Bacterial Endocarditis and Splinter Hemorrhages
Of the three conditions I’ve listed here, Bacterial Endocarditis and their ‘splinter hemorrhages’ must be the least common in children.
Endocarditis is when an infection attacks the lining of the heart or endocardium. As I’m sure you can assume, it’s not a good thing because little ‘bits’ of infected material are then in a prime place to get carried in the blood to other parts of the body where they can lodge and cause problems there too.
Why would the lining of the heart become infected? Well, it’s usually because there’s some abnormality in the tissue that weakens the area and allows infection to begin. But there are other possibilities too so diagnosing endocarditis is often just the first dilemma for a doctor.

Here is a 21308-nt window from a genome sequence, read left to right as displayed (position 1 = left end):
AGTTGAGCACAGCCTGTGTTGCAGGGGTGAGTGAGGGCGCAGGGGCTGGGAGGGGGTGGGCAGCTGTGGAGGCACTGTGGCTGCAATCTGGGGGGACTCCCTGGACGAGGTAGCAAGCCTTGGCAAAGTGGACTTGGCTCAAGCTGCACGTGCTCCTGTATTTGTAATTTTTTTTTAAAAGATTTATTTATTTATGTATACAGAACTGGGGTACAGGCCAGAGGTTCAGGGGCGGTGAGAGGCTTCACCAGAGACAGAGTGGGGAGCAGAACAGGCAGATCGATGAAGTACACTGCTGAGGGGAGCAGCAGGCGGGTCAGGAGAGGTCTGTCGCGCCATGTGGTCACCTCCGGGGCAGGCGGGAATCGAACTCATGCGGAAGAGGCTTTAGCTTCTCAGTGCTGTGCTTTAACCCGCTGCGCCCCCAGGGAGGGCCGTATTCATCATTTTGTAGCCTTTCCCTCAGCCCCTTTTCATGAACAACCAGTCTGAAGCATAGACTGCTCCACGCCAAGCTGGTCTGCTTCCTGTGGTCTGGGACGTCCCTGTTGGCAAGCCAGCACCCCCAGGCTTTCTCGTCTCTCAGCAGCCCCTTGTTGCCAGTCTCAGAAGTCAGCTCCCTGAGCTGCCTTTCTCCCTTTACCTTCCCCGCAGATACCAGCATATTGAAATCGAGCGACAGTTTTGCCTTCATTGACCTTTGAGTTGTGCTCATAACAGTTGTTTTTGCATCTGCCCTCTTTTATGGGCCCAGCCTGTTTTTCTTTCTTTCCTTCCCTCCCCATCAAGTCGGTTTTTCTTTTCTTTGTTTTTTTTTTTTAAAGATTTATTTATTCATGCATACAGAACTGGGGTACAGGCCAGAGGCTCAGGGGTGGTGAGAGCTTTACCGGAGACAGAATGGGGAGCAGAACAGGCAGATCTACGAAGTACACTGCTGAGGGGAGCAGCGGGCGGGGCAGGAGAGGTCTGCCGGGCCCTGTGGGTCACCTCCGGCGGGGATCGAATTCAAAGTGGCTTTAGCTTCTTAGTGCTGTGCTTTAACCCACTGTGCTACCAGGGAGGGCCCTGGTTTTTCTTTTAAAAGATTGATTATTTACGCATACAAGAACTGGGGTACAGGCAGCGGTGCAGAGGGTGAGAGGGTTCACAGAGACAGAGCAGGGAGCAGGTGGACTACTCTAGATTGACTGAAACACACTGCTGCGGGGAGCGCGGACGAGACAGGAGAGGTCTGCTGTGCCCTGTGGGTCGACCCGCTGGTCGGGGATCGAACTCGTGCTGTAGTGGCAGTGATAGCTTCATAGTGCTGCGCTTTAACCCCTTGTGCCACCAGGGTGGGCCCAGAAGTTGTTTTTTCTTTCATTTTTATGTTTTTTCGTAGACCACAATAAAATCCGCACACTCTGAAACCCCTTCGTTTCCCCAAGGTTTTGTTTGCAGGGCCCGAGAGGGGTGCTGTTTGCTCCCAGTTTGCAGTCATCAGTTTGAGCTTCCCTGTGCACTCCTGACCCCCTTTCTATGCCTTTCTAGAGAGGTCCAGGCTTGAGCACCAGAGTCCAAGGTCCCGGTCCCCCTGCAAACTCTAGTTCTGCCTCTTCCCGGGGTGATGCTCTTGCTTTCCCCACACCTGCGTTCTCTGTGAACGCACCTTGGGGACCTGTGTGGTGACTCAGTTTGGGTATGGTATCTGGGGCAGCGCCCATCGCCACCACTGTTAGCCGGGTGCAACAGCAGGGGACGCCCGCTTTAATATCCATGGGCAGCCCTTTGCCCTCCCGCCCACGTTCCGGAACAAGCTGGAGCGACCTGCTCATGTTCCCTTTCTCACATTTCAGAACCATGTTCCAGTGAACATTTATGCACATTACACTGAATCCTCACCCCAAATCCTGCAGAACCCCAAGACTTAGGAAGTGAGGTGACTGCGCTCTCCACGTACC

In younger people the bacteria is often one of the kinds of Staphylococcus which are the ones that causes skin infections too – and the kind that may have learned how to defeat all our antibiotics.
In a young patient with presumably normal heart valves, acute onset of fever and chills, heart murmur, and Janeway lesions (shown) infective endocarditis is the most likely diagnosis.
Other cutaneous manifestations of infective endocarditis include splinter/subungual hemorrhages (arrow).
Acute endocarditis, in particular, requires prompt diagnosis and treatment, because its mortality rate is as high as 50%.
There are a few other combinations of heart issues and rashes seen together, Lyme Disease and Neonatal Lupus come to mind off the top of my head, but the three I’ve listed here are much the more commonly seen.
If nothing else, I hope that by reading this you get an understanding of why good pediatricians check for rashes and listen to the heart of about every kid we see!